It certainly is reasonable that Noah, his sons, and other hired hands (imagine how incredulous they were--until it began to rain!) could have built what was essentially a large 3-4 story building in 60 years. But, if indeed, there were just 60 or so years during which "the patience of God kept waiting in the days of Noah, during the construction of the ark," what is the significance of the 120 years mentioned by God in Genesis 6:3? It could be that God simply "waited" 60 years before telling Noah to begin building the ark, thus, when another 60 years had passed, the ark was ready and the 120 years "were up" so to speak. However, I think God had a different intent when referring to those 120 years. In Genesis 6:3 when He says, "My Spirit shall not strive with man forever, because he also is flesh; nevertheless his days shall be one hundred and twenty years." the context of God's statement seems to be more in reference to the lifespan of mortal man. In the days of Noah, people lived on average over 900 years. That average was sustained from Adam (930) to Noah (950). But, immediately after the flood, the recorded life spans of men dropped, and the trend is a dramatic decrease from Shem, who lived only 500 years (!) after the flood for a total of 600 years, to Jacob's son, Joseph, who lived a mere 110 years. There is no recorded lifespan exceeding 120 years after the era of Moses (who died at 120), except Jehoiada, the righteous priest largely responsible for the reformation during the days of Joash king of Judah. "Now when Jehoiada reached a ripe old age he died; he was one hundred and thirty years old at his death. And they buried him in the city of David among the kings, because he had done well in Israel and to God and His house (2nd Chronicles 24:15)." It would seem that his longevity, unique since Moses, was God's reward to him for his faithfulness. On the other hand, the legacy of man is "that every intent of the thoughts of his heart was only evil continually (Gen 6:5)." Could it be that what God intended to do by way of the flood was not only destroy all flesh with the earth, but intentionally bring down the lifespan of man from the extreme age in excess of 900 years in the pre-flood era to a maximum of 120 years in the post-flood age. God may very well have accomplished this through major changes on the earth as an aftermath of the flood.

Several lines of scientific evidence available today support this interpretation of Genesis 6:3.

1) The genetic information carried in our DNA is susceptible to mutation caused by several factors: physical, chemical and harmful forms of radiation. We know that aging definitely has a genetic component; thus, harmful mutations accumulating in the human genome (total DNA content) since the flood certainly is a possible physical explanation for the decrease in longevity.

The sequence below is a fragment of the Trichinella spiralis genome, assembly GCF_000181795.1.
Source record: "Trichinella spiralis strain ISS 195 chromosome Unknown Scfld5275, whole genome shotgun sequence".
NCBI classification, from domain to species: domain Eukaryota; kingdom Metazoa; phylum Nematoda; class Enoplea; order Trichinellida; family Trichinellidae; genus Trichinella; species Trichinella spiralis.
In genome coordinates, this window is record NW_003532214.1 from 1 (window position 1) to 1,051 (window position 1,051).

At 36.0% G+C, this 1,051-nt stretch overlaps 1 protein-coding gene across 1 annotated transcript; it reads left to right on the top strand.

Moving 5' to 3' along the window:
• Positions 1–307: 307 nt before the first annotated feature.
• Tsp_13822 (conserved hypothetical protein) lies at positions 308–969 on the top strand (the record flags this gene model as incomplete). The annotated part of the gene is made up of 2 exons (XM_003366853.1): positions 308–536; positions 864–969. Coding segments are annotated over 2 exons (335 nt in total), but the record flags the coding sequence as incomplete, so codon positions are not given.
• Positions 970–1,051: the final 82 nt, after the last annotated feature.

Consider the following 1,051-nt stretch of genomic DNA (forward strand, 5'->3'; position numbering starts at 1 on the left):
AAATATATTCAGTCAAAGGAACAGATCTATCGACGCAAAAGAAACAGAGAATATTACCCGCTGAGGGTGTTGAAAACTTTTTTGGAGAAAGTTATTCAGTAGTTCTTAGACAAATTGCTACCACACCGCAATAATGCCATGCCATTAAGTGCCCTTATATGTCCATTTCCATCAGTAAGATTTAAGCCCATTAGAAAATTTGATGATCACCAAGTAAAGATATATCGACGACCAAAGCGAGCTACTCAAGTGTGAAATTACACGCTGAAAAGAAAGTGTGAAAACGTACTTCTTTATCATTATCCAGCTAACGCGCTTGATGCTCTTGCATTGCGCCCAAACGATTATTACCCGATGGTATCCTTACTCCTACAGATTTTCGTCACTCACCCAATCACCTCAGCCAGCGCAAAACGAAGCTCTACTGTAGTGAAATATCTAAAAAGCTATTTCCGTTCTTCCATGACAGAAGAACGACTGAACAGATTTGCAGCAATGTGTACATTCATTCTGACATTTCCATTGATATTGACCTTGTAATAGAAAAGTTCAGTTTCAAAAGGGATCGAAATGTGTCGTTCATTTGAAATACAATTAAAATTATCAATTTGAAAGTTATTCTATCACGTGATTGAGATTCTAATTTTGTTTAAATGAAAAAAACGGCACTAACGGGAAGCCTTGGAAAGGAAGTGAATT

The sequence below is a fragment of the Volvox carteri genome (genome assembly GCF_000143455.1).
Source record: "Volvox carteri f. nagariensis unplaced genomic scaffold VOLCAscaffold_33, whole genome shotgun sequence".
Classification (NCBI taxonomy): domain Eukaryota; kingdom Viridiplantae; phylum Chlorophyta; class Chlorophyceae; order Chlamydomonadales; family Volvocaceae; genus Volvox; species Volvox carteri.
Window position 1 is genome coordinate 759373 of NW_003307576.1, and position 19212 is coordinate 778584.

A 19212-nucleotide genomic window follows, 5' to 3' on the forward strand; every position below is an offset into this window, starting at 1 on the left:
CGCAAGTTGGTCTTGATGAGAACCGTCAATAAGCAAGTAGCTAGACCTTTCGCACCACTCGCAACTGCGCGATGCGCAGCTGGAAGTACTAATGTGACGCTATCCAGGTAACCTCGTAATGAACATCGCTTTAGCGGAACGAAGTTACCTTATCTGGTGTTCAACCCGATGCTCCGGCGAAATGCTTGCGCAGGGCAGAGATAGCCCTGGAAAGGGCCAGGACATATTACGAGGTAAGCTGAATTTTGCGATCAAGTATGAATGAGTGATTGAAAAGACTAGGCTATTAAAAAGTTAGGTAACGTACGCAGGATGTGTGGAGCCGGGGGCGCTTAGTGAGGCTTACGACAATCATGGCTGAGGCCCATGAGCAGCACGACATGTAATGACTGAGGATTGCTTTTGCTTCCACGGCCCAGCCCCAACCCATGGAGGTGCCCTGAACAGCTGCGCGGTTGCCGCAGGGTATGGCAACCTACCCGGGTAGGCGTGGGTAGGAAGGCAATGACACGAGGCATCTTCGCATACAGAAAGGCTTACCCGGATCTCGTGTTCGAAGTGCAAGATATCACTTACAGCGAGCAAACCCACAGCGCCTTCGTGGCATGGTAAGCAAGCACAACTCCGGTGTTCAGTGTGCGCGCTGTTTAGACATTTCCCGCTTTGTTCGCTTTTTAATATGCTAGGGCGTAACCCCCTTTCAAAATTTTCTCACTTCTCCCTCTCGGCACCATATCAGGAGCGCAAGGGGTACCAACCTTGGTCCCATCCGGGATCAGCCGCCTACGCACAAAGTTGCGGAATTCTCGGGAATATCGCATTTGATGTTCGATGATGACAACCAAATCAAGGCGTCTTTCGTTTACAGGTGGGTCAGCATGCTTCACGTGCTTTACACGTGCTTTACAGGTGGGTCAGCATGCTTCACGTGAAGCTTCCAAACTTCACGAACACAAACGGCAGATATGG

2) As a result of the discoveries made by the Human Genome Project geneticists estimate only an astounding 2-3% of the total DNA actually encodes information for the synthesis of proteins. Even if we find ten times that amount to be functional in the future, what is the purpose of the other two-thirds of the genetic material? Perhaps all that "junk" DNA (see editors note at the end of this article) represents the relics of past genetic capacity, now lost due to millennia of accumulated mutations. Just as the strata of the earth are riddled with fossils of extinct organisms, so our chromosomes are riddled with "fossils" of extinct genes. The genetic capabilities of Seth and Methuselah are long gone.

3) Many scientists who study aging are surprised at what they are finding. Although, the average lifespan of humans has been increasing over the last century, especially due to advances in medical technologies, the maximum lifespan for humans has not increased. It appears that the maximum lifespan remains "pinned" at approximately 120 years of age! (Cf. Nov. 2003 issue of Discover.) Although some scientists are optimistic about increasing this maximum to even 150 years, such optimism is just that--mere hope.

Will we find a "glass ceiling" for the longevity for all humanity? Perhaps that ceiling has been imposed by the predetermined plan of our Creator Who back in the days of Noah decided that allowing sinful men to continue in lives of wickedness for multiple-hundreds of years was going to stop. It apparently did not take Noah 120 years to build the ark, it probably took only half that time, and yet today, God continues to be patient, allowing many to live much longer than 60 years in order that they might come to repentance and faith in the Lord Jesus Christ. But, He has apparently ordained a limit--120 years--at which time, "it is appointed for men to die once and after this comes judgment (Heb 9:27)."

EDITOR'S NOTE: New research called the ENCODE Project which was a "follow-up" the the Human Genome Project has actually determined the whole concept of JUNK DNA is incorrect. We now know that at least 80% of human DNA is active; we just don't know what it all is doing--yet.

To ask Ben a question, email him at scripture@scriptureoncreation.org